Interestingly, the Senate Finance Committee's December 2022 summary of the SECURE Act 2.0 Act does not appear to limit the applicability of this amendment to the diversification rules that the text of the amendment addresses. Instead, the Senate Finance Committee’s summary specifically notes that the intention of this amendment is to update ESOP rules related to whether a security is a “publicly traded employer security” and “readily tradeable on an established securities market.” The summary elaborates that the goal here is to allow highly regulated companies with securities that are quoted on non-exchange markets to treat their stock as “public” for ESOP purposes, thus making it easier for these companies to offer ESOPs to their US employees.

Whether Congress will expand this language to apply to more than just the Section 401(a)(35) diversification rules (e.g., to eliminate the annual independent appraisal requirement under Section 401(a)(28)(C) of the Code for companies covered by the amendment’s text) remains to be seen.

The Employee Ownership Initiative

Section 346 of SECURE Act 2.0 contains the Worker Ownership, Readiness, and Knowledge Act (WORK Act), which requires the DOL to establish an Employee Ownership Initiative to promote employee ownership at the state level. The WORK Act contemplates that this program will initially have $4 million of funding in fiscal year 2025, and the funding will gradually increase to $16 million by fiscal year 2029.

The WORK Act demonstrates congressional support for employee ownership and directs the DOL to implement the Employee Ownership Initiative by making state-level grants, by acting as a clearinghouse on techniques employed by new and existing programs and existing state-level programs, and by funding projects for information gathering on those techniques by groups outside the DOL.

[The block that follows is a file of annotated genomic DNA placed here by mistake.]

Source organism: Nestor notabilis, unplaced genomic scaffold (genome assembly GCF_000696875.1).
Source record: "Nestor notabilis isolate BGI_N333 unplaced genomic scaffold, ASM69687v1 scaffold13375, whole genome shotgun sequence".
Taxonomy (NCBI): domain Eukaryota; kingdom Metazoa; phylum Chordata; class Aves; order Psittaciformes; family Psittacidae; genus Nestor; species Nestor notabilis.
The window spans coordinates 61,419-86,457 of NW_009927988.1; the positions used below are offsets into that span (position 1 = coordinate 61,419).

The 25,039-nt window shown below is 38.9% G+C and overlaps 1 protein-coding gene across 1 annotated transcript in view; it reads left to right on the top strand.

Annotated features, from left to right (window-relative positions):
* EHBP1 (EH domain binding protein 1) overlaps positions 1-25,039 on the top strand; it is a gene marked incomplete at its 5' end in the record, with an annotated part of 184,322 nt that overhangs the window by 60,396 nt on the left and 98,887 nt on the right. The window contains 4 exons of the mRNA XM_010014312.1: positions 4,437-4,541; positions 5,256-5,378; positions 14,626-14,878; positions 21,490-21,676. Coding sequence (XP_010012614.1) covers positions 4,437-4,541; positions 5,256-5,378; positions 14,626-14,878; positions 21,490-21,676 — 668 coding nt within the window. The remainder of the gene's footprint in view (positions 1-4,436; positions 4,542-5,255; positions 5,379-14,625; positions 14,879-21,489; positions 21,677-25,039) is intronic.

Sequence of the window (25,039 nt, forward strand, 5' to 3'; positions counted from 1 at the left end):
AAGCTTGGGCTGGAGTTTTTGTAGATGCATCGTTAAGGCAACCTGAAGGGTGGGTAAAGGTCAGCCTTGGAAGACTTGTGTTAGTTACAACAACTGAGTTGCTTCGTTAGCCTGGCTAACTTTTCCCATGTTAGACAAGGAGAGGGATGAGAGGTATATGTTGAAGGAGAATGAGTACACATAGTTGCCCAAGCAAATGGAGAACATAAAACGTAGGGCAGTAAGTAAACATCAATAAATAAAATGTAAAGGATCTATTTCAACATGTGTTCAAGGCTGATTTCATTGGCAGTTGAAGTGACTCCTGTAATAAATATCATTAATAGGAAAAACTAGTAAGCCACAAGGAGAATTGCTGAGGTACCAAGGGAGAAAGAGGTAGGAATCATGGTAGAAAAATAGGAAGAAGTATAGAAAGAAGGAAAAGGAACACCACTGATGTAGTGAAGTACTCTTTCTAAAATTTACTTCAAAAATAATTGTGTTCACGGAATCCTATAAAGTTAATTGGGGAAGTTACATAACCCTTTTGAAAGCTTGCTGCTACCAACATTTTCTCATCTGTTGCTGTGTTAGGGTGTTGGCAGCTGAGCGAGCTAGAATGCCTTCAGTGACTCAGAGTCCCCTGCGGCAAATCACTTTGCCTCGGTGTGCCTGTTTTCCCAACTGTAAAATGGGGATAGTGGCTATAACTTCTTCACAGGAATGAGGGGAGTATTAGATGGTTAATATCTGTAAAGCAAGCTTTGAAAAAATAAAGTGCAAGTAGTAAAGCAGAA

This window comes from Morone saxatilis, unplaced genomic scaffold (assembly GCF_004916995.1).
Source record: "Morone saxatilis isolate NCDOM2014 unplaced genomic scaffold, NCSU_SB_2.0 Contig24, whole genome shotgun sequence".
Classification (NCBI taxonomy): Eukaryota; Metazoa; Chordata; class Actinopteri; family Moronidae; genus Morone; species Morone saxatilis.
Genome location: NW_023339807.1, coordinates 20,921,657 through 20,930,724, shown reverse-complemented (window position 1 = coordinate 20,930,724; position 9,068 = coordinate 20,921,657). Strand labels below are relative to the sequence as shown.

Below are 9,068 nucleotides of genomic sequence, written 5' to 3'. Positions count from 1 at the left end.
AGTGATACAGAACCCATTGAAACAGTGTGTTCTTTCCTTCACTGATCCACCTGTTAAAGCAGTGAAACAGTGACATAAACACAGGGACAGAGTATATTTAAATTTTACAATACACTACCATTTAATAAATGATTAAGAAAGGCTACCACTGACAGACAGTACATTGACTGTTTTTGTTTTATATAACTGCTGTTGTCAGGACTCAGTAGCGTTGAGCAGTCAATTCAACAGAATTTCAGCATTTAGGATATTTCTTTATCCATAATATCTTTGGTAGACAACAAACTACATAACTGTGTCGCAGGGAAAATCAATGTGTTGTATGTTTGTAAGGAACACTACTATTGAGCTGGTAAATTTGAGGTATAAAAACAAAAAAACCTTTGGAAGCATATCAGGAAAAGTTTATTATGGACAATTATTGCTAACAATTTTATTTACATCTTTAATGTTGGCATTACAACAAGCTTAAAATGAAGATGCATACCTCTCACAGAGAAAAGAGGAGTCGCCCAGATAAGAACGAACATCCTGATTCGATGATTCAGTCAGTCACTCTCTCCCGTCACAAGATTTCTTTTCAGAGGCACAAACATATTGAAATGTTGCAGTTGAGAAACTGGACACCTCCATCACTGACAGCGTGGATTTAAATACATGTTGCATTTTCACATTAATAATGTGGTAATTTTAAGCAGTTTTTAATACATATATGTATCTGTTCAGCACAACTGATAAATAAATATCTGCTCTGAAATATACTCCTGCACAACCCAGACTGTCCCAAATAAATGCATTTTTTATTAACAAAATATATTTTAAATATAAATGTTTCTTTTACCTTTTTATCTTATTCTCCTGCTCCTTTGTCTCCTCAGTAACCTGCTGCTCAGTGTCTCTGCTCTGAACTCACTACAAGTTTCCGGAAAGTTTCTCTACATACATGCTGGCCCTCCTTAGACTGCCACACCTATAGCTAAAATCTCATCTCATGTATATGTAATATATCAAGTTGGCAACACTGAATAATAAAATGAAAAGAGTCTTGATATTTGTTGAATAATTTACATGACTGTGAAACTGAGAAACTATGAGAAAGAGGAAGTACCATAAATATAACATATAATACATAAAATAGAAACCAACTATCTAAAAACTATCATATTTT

Formal Guidance on ESOP Valuation Standards

The WORK Act also requires the DOL to develop “acceptable standards and procedures to establish good faith fair market value for shares of a business to be acquired by an employee stock ownership plan.” This directive from Congress is meant to fill a regulatory gap in the prohibited transaction rules set forth in the Employee Retirement Income Security Act of 1974, as amended (ERISA). Under ERISA Section 408(e), an ESOP’s purchase of its sponsoring company’s stock is exempt from ERISA’s prohibited transaction rules only if the ESOP pays no more than “adequate consideration” for the stock, which ERISA defines as the:

“Fair market value of the asset as determined in good faith by the trustee or named fiduciary pursuant to the terms of the plan and in accordance with regulations promulgated by the Secretary [of Labor].”

While members of the ESOP community have been urging the DOL to release guidance on this point for years, the only formal regulatory activity to date has been in the form of Proposed Labor Regulation Section 2510.3-18, which was released in 1988 but never finalized.

We will be watching the DOL closely on this regulatory initiative and will supplement this blog as information becomes available.